Wearing high heels can make you feel taller, glamorous and fashionable. But are these benefits worth the painful consequences?
High-heeled shoes affect your body’s center of gravity and change your body’s alignment, compromising back support and posture. When you wear high heels, you put your feet in a downward position, which places excess pressure on the front of your foot. This completely distorts your center of balance, forcing the rest of your body to compensate. The lower part of the body leans forward, while the upper body must lean back. This is not the body’s normal standing position. Poor alignment can result in muscle overuse and back pain.
Your back’s normal s-curve acts as a shock absorber, reducing stress on the spine. Wearing heels causes the lower part of your back to flatten out, pushing your head and upper spine backwards. This places increased pressure on the small joints of your spine (facet joints), causing pain. In addition, the muscles in the upper front part of your thighs have to work much longer and harder during walking due to the downward position of your feet. If you regularly overuse these muscles, they can shorten permanently, which can also cause your spine to flatten.
Heard enough? Well, there are even more reasons to keep your heels in the closet. Heels can cause foot problems as well as worsen existing foot problems. The higher the heel, the more pressure put on the bottom of the forefoot. This can lead to pain or deformities such as bunions, hammer toes and neuromas. High-heeled shoes can also cause your foot and ankle to turn towards an outward position, putting you at risk for losing your balance and spraining your ankles. This outward position also puts pressure on the back of the heel, which can cause a deformity over the Achilles tendon called pump bump (Haglund’s deformity). This can cause local inflammation, pain and ultimately, lead to the end of high heels for a while.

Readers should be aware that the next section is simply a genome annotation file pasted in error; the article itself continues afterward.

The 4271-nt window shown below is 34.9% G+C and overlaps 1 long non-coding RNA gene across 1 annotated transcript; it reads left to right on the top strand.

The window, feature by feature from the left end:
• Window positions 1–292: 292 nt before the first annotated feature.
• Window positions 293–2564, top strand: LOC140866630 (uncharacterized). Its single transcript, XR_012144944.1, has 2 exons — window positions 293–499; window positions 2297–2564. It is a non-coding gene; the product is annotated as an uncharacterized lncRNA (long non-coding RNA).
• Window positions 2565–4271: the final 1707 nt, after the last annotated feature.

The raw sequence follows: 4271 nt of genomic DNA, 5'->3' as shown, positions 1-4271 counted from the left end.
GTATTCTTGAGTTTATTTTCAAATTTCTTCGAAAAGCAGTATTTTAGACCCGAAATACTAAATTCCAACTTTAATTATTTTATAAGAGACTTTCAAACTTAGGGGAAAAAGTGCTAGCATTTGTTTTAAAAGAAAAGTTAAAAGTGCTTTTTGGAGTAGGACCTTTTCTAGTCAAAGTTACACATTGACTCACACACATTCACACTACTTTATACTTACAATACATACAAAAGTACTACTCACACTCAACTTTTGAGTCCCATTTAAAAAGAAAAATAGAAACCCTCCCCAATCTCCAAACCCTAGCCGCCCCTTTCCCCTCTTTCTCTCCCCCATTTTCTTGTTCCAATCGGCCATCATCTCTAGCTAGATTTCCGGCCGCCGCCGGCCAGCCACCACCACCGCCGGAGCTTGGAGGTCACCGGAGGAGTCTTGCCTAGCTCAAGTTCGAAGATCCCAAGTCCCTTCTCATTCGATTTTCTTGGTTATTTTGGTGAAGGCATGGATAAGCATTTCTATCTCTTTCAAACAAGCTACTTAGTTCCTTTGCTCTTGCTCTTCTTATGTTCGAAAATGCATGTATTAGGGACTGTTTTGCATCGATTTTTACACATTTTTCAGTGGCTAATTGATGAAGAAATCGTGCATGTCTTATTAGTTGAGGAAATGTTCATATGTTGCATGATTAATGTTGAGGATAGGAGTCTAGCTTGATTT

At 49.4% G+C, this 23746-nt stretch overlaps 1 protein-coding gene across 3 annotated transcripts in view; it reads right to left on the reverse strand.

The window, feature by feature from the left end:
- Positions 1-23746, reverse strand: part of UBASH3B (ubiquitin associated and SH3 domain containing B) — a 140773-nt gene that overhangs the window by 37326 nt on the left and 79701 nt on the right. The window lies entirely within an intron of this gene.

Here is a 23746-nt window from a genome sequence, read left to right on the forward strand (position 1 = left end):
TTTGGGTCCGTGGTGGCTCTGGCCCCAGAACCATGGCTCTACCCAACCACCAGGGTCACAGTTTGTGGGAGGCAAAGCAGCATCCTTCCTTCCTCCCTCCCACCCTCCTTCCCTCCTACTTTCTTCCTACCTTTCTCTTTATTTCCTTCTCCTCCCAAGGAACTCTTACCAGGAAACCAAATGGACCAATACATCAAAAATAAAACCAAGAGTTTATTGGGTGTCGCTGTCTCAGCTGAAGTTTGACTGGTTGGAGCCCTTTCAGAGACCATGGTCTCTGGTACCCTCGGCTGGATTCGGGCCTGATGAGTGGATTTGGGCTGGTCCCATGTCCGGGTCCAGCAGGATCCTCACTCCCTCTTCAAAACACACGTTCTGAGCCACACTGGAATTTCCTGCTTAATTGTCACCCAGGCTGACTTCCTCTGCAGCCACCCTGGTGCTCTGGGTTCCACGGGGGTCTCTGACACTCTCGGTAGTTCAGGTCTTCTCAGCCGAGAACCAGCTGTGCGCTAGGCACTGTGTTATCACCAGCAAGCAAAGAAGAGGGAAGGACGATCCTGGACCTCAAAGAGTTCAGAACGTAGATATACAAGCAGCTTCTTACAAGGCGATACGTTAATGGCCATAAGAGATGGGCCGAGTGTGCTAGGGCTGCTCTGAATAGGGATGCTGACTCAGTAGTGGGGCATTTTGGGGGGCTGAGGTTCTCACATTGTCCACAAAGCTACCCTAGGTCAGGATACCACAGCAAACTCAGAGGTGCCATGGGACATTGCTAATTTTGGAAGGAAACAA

Lastly, because heeled footwear increases the distance between the floor and your knee, you’re more prone to increased knee torque–which can lead to early onset joint degeneration over time (osteoarthritis).
Now, with all of this information in mind, do I expect women to give up heels all together? Of course not. The concept that high heels help women appear more feminine or attractive is not just a myth; it has been backed up by scientific research. In 2012, British researchers evaluated the effect of 6-inch high heels versus flats on femininity and attractiveness in both male and female observers. Both male and female observers felt that heels significantly increased a woman’s attractiveness and femininity vs. flats. Therefore, to decrease the risk of injury and developing pain, here are some concepts to keep in mind when buying footwear:
- Don’t wear shoes that are pointy or very narrow in the front. You will be more apt to get bunions and neuromas.
- Avoid open back or slide-on shoes that require toe gripping. This can result in hammer toes and foot tension.
- While the ideal height is no heel, a two-inch heel will cause less pain or damage than higher ones.
If you are experiencing an acute episode of low back pain, ditch the heels at least until your pain resolves, instead opting for flat shoes, such as sneakers or sandals, as these will be a much better choice for your back and posture.